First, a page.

A study to better organize public transport conducted in the United States [Hu & Young, 1994] has shown that nearly 80% of users’ displacements relate to work and nearly 20% relate to social or cultural reasons. Holidays account for only approximately 2%. It has also shown that displacements are influenced by infrastructure (highways, streets, paths, and so on). Displacements for work and social reasons are the most frequent and the most usual reasons cited. Roads leading to workplaces are often common, and users’ journeys are regular. Displacements for reasons other than work (purchases, distractions, and others) are less common though usual, and displacements for holidays are the most dispersed.


The knowledge of the history (habits) of a user and his current location (on a road, for example) could be useful in determining his probable future location. Let us assume that we have a set of cells, each one respectively covering a residential district, a stadium, a university residence, a university campus, a workplace, and segments of a highway (figure 1.a). If a user with history (i.e., wherein we already know the practices of displacements) is located in a residential district on a working day, and if it is known that he usually takes the highway to go to work, then it is very probable that the future cells are those that cover the highway and the workplace. In the same manner, if the user is in the workplace, we can predict that the future cells will be those covering the highway in direction of his residential district.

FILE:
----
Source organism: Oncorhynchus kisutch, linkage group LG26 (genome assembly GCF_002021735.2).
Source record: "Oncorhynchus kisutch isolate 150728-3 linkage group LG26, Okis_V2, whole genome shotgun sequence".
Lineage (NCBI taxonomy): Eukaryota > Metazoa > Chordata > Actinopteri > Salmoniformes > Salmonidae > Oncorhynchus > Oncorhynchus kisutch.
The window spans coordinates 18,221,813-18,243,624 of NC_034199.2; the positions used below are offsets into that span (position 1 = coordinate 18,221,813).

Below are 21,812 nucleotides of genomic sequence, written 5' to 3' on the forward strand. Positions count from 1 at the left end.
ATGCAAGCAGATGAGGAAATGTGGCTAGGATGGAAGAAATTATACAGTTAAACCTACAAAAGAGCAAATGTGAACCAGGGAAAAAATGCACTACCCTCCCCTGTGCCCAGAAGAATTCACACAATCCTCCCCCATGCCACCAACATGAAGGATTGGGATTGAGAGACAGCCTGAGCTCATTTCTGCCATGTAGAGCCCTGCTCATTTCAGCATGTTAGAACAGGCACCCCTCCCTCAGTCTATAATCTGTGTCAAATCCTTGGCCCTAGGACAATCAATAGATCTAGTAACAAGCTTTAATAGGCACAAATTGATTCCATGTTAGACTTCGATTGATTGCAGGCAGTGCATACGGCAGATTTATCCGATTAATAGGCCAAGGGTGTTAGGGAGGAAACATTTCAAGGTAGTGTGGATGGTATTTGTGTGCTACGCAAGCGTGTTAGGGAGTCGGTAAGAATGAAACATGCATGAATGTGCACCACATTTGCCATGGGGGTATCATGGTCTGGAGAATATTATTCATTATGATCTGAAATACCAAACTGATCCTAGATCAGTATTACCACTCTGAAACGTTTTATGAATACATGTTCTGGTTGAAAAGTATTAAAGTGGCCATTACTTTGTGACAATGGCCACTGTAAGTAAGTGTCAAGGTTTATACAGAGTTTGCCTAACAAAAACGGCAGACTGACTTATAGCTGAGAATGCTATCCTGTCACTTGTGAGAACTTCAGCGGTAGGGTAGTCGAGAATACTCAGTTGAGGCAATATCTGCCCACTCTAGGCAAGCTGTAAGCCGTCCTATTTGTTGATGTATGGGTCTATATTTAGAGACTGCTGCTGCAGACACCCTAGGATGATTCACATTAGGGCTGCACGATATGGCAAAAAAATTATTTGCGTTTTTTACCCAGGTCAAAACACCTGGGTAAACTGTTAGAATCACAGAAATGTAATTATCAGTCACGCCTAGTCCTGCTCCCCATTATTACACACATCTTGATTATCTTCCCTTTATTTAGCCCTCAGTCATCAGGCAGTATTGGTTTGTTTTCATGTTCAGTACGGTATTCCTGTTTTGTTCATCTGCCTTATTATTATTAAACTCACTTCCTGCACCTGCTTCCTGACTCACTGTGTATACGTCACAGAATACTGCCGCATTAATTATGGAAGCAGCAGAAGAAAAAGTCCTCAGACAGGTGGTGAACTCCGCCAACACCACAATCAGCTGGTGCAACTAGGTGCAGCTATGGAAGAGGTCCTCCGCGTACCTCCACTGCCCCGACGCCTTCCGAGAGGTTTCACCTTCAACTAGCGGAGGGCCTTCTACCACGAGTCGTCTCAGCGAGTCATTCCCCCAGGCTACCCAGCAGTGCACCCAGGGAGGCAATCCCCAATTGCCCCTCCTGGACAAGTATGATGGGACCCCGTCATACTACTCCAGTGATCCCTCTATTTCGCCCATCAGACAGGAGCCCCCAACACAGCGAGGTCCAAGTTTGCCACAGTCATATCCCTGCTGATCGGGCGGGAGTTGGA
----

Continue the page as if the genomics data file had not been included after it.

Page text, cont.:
The same assumption applies to students with history who spend the majority of their time between the university residence and the campus. If a student is in the university residence, there is a strong chance that his next destination is the campus. Except on Sundays, when he may prefer to go to the stadium, for example, instead of the campus.

It is also possible to determine the user’s future location even if his history is not known or if he makes an unusual displacement (such as during holidays, for example). In this case, one can use the history of his neighbors who are going in the same direction (figure 1.a). A user who is on a highway surely goes in the same direction as his neighbors. In the same way, a new student will frequently move between the city, the campus, and the stadium, similar to his fellow students.

Figure 1:Principle of the prediction.

An ant’s displacement resembles those of a human. They are influenced by social behavior. Ants choose common roads to convey food. These roads are also influenced by the place topography. It is more likely that an ant will take a familiar road, or the same road as its neighbor, to go from its nest to the food source. This resemblance motivated our use of an Ant System to model the behavior of a mobile user and to extrapolate future displacements. The goal is not to find optimal roads, but to represent, in a certain way; locations frequently attended by a mobile user and his displacements habits, and then extrapolate future displacements from this information. The knowledge of displacement history of the mobile user and of his neighbors, and application of the ant system’s basic formulae, allow for this modeling. Before detailing our solution, we provide some basic information regarding Ant Systems in the following section.